The tomb of John of the Cross in Segovia
The year I finished a manuscript for a book on John’s Dark Night, my wife and I decided to visit the places in Castile connected with the life of John of the Cross. On a previous occasion, after finishing my first book on John, The Contemporary Challenge of John of the Cross, we had visited many of the places frequented by John in the south of Spain, particularly in Andalusia. We were excited about our new trip; I had been to Castile on a previous occasion when I taught English one summer to a group of students in Logrono, and then took the opportunity to move south to Avila, Segovia, and some of the surrounding places. My wife and I decided to drive from Italy where we lived at the time, and we ended up driving about 3500 miles, over a period of eighteen days. We drove through varied and wonderful country in Spain—mountains, valleys, badlands, and Montana like areas, fertile farming areas, orchards. We had left Manresa and decided to stop at El Pilar in Zaragoza, a major marian shrine—what a wonderful place, as was the beautiful San Seo. We arrived in Segovia from Soria on April 22nd. We had stopped in Ciudad de Osma with its wonderful cathedral, public areas, and walking places. Then we moved on to Segovia with its magnificent buildings.
As we approached the city, the weather was beautiful and Segovia was at its best, exciting, wonderful, and truly magnificent. Our hotel was just outside the city, but we went in immediately, and like all visitors to Segovia were awestruck at its Roman aqueduct—a truly brilliant work of human creativity. Then we walked through the main streets, focusing on the places that existed in John’s time, trying to think how he felt surrounded by such beauty and wealth—the Cathedral, churches, plazas, and buildings of wealthy families and nobility.
The Cathedral of Segovia was destroyed in 1521 during the Comuneros War and the new one constructed under the inspiration of Charles V and dedicated to the Assumption of Mary and to St Frutos, the patron of Segovia. The work began in June 1525, seventeen years before John’s birth, and it was not completed until many years after his death. John would have seen the early progress of what became the last great Gothic Cathedral in Spain. From the Cathedral it is a short and easy walk to the great Alcazar of Segovia, dating back to the twelfth century.
This magnificent castle looks like something you would see in a children’s book, and in fact was one of several that Walt Disney visited as the basis for his castle in Disneyland. This was one of the favorite residences of the monarchs of Castile, and it was from this place that Isabella the Catholic left to be proclaimed Queen in the main square of Segovia in 1474. From the walls of this splendid palace and fortress we could look down on the river Eresma in the valley below and immediately see the Monastery of Discalced Carmelites where John had been prior. In the late afternoon we made our first visit to John’s former community and spent time in reflection at his tomb. It was a simple but wonderful space. We also saw the tomb of Dona Ana of Penalosa, one of John’s disciples and the person to whom he dedicated both the poem and commentary, the Living Flame of Love.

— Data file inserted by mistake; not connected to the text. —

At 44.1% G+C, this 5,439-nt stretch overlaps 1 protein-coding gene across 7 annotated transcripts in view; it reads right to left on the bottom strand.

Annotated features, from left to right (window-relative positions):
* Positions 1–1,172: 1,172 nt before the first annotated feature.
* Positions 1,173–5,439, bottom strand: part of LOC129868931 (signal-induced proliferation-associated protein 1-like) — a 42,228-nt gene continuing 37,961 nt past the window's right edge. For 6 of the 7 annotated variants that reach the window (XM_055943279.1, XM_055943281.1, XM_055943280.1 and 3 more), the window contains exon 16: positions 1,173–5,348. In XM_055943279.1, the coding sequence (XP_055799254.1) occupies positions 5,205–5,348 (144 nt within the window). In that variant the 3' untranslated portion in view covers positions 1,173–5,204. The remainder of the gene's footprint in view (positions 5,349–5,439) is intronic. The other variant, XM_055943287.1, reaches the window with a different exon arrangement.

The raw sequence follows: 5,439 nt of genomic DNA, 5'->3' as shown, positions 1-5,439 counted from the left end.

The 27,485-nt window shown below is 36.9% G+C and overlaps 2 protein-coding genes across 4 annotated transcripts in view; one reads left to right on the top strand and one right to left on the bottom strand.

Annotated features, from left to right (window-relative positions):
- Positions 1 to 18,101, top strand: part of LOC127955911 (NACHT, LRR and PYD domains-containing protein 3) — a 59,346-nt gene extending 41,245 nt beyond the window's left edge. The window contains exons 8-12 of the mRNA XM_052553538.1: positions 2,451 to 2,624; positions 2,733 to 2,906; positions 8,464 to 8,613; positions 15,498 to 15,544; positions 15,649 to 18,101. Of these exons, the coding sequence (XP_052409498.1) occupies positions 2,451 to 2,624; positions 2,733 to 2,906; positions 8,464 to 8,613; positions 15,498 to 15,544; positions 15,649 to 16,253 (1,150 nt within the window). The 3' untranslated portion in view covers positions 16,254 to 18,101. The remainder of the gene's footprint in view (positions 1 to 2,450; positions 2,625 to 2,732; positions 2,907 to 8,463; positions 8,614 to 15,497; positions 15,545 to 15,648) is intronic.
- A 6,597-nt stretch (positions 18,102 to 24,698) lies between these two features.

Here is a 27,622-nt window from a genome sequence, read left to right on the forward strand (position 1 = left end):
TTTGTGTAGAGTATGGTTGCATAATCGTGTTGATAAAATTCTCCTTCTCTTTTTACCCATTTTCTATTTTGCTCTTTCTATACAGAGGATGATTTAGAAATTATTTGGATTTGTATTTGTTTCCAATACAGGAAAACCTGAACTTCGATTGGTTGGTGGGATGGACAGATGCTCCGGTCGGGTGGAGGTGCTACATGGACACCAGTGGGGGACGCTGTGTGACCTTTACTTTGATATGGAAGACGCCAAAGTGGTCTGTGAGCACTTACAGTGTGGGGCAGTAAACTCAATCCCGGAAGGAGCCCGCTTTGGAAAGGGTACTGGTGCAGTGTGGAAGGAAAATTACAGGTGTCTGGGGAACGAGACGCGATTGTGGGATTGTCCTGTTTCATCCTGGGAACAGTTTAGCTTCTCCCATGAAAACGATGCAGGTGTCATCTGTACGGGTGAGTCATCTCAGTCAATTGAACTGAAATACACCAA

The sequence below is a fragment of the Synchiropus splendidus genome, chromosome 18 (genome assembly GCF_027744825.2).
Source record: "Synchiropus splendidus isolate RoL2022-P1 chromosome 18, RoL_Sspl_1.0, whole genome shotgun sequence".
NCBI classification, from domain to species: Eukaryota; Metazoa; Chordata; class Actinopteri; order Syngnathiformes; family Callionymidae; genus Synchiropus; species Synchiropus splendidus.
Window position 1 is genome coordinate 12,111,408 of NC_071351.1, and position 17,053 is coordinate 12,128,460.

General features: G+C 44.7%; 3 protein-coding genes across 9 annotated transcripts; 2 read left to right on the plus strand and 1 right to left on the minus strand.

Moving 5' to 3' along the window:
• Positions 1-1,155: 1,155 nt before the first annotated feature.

The next day we returned to Segovia, stopping first at the church of San Lorenzo, built in the twelfth to the thirteenth centuries and known to John. We then went on to the splendid fifteenth century monastery of Santa Maria del Parral and the community of Hieronymite monks. Not far from the monastery we entered the Church of the True Cross, originally constructed by the Templars in 1208, it is now under the patronage of the Knights of Malta. We passed the Carmelite Monastery and moved on to the sanctuary of Nuestra Senora de la Fuencisla, built in the sixteenth century on an original shrine of the thirteenth century, known to John, to honor the patron of the city and surrounding lands. We then returned to spend time at John’s tomb and reflect on some of the central reasons for our visit. After lunch in the old Jewish quarter we wandered around the city again visiting some of the churches that John must have known. Later that evening we returned to view John’s monastery from the city walls and then to go outside the monastery to look up at the illuminated Alcazar, truly picturesque and magnificent. You feel a different spirit in this city, reflective, artistic, and historical.